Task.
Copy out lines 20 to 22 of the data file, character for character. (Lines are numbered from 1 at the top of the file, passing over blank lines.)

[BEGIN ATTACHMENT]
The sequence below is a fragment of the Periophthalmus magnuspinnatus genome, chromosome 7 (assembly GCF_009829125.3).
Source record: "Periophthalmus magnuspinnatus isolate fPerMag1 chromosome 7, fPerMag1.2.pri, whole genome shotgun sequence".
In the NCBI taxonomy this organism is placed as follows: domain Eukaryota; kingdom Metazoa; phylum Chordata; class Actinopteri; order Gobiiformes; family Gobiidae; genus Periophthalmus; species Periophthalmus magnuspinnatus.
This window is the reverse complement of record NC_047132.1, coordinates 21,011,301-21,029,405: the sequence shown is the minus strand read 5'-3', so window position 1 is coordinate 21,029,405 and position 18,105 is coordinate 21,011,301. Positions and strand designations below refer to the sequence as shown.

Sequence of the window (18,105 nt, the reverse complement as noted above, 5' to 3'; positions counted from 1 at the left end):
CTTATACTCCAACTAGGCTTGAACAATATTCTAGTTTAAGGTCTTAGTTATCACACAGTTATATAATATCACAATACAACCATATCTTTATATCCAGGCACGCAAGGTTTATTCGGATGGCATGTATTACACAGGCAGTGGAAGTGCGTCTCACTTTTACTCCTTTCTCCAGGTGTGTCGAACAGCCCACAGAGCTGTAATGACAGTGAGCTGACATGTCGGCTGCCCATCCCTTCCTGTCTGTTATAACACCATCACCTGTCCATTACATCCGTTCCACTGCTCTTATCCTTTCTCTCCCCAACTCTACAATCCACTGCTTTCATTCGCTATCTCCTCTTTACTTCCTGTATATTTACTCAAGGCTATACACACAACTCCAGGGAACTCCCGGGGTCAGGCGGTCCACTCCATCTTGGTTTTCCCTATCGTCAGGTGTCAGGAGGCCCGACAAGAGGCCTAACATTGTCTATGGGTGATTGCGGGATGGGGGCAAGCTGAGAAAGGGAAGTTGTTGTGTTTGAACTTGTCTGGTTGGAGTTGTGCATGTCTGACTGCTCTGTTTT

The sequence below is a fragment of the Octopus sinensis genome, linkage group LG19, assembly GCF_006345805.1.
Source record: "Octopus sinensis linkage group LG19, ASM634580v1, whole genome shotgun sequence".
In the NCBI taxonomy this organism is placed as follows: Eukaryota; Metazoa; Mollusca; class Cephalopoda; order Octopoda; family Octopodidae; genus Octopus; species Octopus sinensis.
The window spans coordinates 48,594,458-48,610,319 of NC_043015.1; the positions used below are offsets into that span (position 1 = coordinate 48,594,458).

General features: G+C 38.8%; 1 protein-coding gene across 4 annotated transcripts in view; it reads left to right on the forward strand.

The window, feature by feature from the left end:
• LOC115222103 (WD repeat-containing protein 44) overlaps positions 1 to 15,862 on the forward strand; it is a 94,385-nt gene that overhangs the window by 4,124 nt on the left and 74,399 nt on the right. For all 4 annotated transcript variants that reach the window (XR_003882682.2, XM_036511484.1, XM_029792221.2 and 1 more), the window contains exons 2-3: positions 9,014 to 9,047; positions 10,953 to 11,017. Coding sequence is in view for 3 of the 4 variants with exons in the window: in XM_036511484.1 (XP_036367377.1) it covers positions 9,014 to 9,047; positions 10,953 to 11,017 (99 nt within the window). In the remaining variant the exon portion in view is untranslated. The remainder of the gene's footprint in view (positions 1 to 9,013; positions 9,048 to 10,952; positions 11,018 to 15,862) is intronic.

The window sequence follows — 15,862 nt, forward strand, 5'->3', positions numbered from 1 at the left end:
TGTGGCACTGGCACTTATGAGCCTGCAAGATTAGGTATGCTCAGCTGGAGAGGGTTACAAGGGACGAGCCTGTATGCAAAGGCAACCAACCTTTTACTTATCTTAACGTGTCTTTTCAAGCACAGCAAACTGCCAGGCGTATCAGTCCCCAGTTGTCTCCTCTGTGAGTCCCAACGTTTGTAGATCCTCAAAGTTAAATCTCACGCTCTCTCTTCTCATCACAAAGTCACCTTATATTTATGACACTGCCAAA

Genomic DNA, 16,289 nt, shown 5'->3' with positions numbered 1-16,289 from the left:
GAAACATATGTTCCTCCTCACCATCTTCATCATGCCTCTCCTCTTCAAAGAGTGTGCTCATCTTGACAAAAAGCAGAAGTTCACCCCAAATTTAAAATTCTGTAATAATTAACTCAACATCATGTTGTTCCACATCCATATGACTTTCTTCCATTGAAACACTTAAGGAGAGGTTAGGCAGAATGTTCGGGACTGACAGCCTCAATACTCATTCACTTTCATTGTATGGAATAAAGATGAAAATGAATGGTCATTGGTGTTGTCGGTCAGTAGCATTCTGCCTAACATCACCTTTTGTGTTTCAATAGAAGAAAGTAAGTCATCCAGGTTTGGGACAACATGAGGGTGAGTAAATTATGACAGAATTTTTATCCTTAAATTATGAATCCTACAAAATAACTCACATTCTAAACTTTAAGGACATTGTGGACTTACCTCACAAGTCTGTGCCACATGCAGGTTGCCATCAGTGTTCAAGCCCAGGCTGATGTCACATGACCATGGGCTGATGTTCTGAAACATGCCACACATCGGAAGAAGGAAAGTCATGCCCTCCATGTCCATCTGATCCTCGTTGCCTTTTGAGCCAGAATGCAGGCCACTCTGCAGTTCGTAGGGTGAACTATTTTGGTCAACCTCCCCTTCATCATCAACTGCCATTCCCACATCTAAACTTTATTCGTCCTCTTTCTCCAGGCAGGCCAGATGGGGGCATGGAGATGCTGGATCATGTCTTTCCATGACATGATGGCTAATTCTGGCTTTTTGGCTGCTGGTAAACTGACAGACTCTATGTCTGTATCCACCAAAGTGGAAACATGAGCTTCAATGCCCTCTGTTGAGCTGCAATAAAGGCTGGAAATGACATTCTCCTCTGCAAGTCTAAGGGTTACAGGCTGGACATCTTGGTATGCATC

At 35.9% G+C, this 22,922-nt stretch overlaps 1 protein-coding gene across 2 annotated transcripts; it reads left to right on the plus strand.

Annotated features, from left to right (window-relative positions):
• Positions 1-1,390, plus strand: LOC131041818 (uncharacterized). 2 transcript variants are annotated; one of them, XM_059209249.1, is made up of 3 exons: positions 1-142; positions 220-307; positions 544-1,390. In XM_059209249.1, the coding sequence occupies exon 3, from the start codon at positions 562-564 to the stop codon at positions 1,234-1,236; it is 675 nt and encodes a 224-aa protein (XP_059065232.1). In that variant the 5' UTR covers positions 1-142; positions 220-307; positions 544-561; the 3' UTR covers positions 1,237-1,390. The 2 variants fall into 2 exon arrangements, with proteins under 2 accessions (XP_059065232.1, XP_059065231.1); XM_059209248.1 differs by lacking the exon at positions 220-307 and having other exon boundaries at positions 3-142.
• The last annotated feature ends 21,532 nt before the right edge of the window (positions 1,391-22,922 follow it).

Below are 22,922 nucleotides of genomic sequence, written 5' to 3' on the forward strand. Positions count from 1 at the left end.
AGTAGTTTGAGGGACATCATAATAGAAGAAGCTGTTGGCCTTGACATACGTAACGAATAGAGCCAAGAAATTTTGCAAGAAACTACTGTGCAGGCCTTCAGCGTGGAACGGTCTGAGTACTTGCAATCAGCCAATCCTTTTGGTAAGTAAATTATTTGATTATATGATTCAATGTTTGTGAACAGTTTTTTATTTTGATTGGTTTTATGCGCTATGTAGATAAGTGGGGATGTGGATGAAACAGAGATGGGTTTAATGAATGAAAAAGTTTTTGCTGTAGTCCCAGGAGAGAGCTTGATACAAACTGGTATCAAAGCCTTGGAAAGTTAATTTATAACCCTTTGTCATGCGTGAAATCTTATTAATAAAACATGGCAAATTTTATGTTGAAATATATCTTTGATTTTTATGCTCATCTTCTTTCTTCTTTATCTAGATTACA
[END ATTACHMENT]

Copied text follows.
• Positions 1-1,390, plus strand: LOC131041818 (uncharacterized). 2 transcript variants are annotated; one of them, XM_059209249.1, is made up of 3 exons: positions 1-142; positions 220-307; positions 544-1,390. In XM_059209249.1, the coding sequence occupies exon 3, from the start codon at positions 562-564 to the stop codon at positions 1,234-1,236; it is 675 nt and encodes a 224-aa protein (XP_059065232.1). In that variant the 5' UTR covers positions 1-142; positions 220-307; positions 544-561; the 3' UTR covers positions 1,237-1,390. The 2 variants fall into 2 exon arrangements, with proteins under 2 accessions (XP_059065232.1, XP_059065231.1); XM_059209248.1 differs by lacking the exon at positions 220-307 and having other exon boundaries at positions 3-142.
• The last annotated feature ends 21,532 nt before the right edge of the window (positions 1,391-22,922 follow it).

Below are 22,922 nucleotides of genomic sequence, written 5' to 3' on the forward strand. Positions count from 1 at the left end.